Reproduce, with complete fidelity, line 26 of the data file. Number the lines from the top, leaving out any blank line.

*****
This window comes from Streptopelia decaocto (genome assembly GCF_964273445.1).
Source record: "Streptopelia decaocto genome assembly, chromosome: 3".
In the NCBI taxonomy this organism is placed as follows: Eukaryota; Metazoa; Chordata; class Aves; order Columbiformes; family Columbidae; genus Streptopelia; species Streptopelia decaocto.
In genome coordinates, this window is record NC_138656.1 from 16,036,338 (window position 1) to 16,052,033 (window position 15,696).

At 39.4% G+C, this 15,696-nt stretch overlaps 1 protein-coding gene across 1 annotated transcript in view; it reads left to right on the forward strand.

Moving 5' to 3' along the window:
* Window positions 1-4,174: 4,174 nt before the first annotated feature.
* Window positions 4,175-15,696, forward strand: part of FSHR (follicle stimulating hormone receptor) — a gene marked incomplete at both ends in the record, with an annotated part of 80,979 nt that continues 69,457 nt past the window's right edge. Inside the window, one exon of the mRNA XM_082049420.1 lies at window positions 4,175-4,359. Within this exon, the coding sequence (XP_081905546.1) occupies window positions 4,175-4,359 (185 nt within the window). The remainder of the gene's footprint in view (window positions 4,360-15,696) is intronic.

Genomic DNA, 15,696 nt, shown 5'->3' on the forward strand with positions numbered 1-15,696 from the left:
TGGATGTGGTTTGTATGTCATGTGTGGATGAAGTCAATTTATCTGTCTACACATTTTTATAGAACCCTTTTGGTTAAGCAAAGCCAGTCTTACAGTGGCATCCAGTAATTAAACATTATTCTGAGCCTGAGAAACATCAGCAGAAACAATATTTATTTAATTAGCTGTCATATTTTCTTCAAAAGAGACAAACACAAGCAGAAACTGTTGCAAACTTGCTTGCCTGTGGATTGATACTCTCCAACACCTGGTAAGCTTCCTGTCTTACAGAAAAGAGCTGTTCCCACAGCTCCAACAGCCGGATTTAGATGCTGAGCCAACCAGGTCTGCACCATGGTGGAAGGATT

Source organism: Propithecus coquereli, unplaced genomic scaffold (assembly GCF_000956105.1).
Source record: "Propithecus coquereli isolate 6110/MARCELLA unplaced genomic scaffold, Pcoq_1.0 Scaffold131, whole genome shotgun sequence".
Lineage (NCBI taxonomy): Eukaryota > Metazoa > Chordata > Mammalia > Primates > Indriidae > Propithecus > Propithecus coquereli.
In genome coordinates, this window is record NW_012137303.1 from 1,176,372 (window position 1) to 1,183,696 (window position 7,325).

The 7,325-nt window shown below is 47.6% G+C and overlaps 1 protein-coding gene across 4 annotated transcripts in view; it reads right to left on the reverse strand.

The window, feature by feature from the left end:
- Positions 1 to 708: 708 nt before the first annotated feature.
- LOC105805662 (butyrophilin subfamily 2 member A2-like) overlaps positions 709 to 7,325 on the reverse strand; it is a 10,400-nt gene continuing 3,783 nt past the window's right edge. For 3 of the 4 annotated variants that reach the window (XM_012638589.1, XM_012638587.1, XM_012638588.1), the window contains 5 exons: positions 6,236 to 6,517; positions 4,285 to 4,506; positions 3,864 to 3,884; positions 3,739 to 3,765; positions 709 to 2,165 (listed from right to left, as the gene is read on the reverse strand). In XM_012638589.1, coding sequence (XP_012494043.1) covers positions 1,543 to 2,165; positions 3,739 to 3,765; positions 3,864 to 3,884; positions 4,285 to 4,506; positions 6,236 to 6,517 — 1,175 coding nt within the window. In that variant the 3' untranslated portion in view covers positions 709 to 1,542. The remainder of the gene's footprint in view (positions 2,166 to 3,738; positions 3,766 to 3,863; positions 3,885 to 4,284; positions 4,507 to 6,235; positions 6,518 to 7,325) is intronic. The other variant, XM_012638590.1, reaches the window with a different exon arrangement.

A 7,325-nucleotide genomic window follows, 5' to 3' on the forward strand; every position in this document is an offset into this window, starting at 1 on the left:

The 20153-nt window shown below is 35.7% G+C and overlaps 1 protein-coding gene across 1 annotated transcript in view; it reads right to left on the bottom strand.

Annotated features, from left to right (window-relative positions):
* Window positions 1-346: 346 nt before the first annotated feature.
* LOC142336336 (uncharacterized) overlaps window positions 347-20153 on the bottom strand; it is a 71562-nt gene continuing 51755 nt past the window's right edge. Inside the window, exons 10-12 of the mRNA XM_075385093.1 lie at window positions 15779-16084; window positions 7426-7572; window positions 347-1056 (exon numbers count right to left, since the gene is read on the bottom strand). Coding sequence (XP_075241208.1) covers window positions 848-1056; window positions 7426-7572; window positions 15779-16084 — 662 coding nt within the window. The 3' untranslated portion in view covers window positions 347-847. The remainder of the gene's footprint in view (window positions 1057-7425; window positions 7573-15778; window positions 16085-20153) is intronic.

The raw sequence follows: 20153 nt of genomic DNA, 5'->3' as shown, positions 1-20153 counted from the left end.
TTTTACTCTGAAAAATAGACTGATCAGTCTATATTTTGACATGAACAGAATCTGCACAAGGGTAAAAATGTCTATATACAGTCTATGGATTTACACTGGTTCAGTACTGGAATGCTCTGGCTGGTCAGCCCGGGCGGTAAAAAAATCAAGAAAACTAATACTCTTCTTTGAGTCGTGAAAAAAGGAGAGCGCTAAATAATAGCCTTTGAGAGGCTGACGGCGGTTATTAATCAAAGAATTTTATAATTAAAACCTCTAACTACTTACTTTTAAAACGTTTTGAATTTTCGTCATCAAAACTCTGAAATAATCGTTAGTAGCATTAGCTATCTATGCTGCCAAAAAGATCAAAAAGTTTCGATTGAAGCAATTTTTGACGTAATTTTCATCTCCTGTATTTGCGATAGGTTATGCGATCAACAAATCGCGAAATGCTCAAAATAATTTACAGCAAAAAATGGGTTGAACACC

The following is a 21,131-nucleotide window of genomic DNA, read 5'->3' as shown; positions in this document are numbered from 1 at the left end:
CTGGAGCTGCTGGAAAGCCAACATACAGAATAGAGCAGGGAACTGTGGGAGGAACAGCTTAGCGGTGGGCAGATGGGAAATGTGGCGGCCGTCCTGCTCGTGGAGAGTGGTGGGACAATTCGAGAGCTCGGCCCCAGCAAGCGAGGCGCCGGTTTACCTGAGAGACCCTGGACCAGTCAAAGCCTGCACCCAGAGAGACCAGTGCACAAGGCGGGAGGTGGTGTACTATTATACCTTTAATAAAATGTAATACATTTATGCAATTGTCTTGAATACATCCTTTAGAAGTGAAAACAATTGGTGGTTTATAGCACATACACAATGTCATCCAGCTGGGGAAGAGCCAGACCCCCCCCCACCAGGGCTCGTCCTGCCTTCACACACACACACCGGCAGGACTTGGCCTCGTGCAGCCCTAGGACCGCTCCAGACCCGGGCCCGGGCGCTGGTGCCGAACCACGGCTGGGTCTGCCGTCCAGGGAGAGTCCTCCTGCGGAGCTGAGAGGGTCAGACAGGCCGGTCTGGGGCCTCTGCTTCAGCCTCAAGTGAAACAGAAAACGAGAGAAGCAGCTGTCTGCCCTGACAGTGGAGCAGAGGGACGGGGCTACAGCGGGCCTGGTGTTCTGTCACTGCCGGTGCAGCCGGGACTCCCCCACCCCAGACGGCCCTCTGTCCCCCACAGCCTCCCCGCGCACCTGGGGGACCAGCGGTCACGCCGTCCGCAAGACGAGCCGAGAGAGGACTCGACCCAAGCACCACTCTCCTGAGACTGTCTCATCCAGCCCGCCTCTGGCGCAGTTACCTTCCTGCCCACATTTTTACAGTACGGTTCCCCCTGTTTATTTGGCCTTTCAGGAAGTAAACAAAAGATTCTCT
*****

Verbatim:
The following is a 21,131-nucleotide window of genomic DNA, read 5'->3' as shown; positions in this document are numbered from 1 at the left end: